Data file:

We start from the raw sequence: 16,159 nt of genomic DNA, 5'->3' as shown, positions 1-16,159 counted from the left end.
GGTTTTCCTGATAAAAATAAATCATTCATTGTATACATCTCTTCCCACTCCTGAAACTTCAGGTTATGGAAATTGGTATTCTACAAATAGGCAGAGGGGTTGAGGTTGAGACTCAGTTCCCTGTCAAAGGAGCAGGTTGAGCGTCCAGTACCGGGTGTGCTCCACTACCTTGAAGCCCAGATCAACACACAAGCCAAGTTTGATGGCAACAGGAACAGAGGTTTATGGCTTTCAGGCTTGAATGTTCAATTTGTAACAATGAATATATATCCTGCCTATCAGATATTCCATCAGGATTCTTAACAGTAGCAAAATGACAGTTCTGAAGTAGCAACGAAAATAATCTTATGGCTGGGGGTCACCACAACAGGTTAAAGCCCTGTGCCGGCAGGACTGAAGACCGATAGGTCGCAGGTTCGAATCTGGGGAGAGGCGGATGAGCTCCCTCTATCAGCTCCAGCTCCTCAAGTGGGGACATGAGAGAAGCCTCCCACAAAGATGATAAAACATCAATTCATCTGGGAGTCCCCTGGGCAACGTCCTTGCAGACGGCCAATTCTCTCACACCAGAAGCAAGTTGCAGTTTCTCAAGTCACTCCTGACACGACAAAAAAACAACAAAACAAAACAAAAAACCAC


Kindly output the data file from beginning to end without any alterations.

We start from the raw sequence: 16,159 nt of genomic DNA, 5'->3' as shown, positions 1-16,159 counted from the left end.
GGTTTTCCTGATAAAAATAAATCATTCATTGTATACATCTCTTCCCACTCCTGAAACTTCAGGTTATGGAAATTGGTATTCTACAAATAGGCAGAGGGGTTGAGGTTGAGACTCAGTTCCCTGTCAAAGGAGCAGGTTGAGCGTCCAGTACCGGGTGTGCTCCACTACCTTGAAGCCCAGATCAACACACAAGCCAAGTTTGATGGCAACAGGAACAGAGGTTTATGGCTTTCAGGCTTGAATGTTCAATTTGTAACAATGAATATATATCCTGCCTATCAGATATTCCATCAGGATTCTTAACAGTAGCAAAATGACAGTTCTGAAGTAGCAACGAAAATAATCTTATGGCTGGGGGTCACCACAACAGGTTAAAGCCCTGTGCCGGCAGGACTGAAGACCGATAGGTCGCAGGTTCGAATCTGGGGAGAGGCGGATGAGCTCCCTCTATCAGCTCCAGCTCCTCAAGTGGGGACATGAGAGAAGCCTCCCACAAAGATGATAAAACATCAATTCATCTGGGAGTCCCCTGGGCAACGTCCTTGCAGACGGCCAATTCTCTCACACCAGAAGCAAGTTGCAGTTTCTCAAGTCACTCCTGACACGACAAAAAAACAACAAAACAAAACAAAAAACCAC